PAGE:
Patrick Fiel is a public safety advisor with ADT Security Services, specializing in educational security concerns. He is the former director of security for the Washington, D.C., public schools.
From Columbine in 1999 to Virginia Tech last April, each campus shooting provides critical lessons for school administrators and law enforcement about how they can best protect our nation's schools, colleges and universities.
In a crisis situation, such as a gunman on campus, administrators and law enforcement should look to proven and established electronic security technologies as a tool to help prevent death and injury.
We must learn from each of these tragic shootings in hopes that we can prevent similar events on other campuses. After reviewing many cases, it is clear to me that electronic security technology can play a vital role in minimizing casualties.
The events at Virginia Tech serve as an example. There were no cameras at the entrances to any dormitories or classroom buildings on the campus last April 16 when Seung Hui Cho killed two people in a dormitory. More than two hours later he entered a classroom building and killed another 30 people and wounded 17 others before taking his own life.
According to official reports, Cho left the first two victims' dormitory with his clothing covered with blood. He then returned to his own dorm room in another building.
A review of stored video images from cameras would have allowed investigators to review who entered and left the first dormitory around the time of the first shooting. Today's high-resolution cameras and recorders would have helped to identify different characteristics of a potential suspect or suspects.
By reviewing video from other cameras, campus police could have spotted Cho entering his own dormitory. Entrance to the campus dorms requires a card key so the name on the card and time of entry would have been recorded in a computer. By matching the times on the camera and the access system, campus police could have put a name and a face on their suspect and could have potentially determined his location more quickly.
Cameras also could have been used to show whether or not the campus police department's initial suspect - the first victim's boyfriend -had entered the dormitory after dropping off the victim about 15 minutes before the shooting. Police sent more than an hour of critical time looking for him.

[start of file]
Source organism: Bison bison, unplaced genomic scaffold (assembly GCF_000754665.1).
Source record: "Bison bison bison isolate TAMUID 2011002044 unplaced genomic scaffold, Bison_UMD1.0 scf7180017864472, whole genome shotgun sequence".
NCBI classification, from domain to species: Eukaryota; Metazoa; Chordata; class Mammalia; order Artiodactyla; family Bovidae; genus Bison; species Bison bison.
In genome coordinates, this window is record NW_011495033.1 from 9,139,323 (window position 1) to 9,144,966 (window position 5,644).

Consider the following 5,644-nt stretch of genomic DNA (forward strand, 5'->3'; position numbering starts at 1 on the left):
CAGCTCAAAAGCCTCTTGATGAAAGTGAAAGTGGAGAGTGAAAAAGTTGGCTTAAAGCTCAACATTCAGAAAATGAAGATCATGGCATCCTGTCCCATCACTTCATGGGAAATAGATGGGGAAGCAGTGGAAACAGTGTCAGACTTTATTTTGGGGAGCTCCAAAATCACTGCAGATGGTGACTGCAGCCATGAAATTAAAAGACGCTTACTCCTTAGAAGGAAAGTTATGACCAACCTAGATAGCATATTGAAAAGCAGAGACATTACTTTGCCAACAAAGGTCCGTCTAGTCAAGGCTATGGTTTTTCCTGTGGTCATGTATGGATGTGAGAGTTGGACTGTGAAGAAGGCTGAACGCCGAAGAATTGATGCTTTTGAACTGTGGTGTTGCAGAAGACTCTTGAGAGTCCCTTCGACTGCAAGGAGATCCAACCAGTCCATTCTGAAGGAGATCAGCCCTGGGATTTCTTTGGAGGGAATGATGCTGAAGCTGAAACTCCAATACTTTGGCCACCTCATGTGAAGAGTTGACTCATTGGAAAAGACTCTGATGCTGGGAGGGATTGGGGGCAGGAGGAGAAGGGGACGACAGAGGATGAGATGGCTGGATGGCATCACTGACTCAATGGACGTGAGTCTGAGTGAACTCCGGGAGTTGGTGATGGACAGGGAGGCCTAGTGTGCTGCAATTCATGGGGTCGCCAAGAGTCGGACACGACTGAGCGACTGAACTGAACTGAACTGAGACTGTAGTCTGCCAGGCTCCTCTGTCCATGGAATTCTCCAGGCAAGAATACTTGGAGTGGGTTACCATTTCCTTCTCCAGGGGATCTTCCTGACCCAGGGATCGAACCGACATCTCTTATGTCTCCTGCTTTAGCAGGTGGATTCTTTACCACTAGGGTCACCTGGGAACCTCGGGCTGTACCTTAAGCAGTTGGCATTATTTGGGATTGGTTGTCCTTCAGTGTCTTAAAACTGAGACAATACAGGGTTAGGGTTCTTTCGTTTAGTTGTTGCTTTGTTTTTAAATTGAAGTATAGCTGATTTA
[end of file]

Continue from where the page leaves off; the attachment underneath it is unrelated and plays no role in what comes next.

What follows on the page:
Had cameras been in place last April, they might have provided the necessary evidence to stop Cho after he had killed his first two victims.
There are also mass notification systems that are capable of almost instantly reaching thousands of people with valuable instructions or information during a crisis. Such systems allow administrators to use email, text and voice messages and pagers to reach students, faculty and staff. Since the shooting last spring, Virginia Tech has installed such a system.
And there are notification systems capable of delivering - within a quarter-mile radius - intelligible voice instructions for people outdoors during a crisis. Such a system was recently installed at Radford University, a small college 15 miles from Virginia Tech. By providing useable information, rather than just a siren or horn, these new communications systems give people specific information that can help reduce personal injury and limit property during a crisis.
The lesson I hope we learn from these tragic shootings is that video surveillance and mass communications systems have the ability to help prevent or reduce death and injury and should become a part of security plans for K-12 schools and colleges and universities.
About the Author: Patrick Fiel is the public safety advisor specializing in education for ADT Security Services. He brings more than 30 years of security experience to the position. For six years was executive director of school security of Washington, D.C. Public School System, where he managed 163 school campuses. During his tenure with the United States Army Military Police Corps, he had operational and management oversight roles with the Joint Chiefs of Staff (JCS) at the Pentagon, at NATO Headquarters - Belgium, and at West Point Military Academy.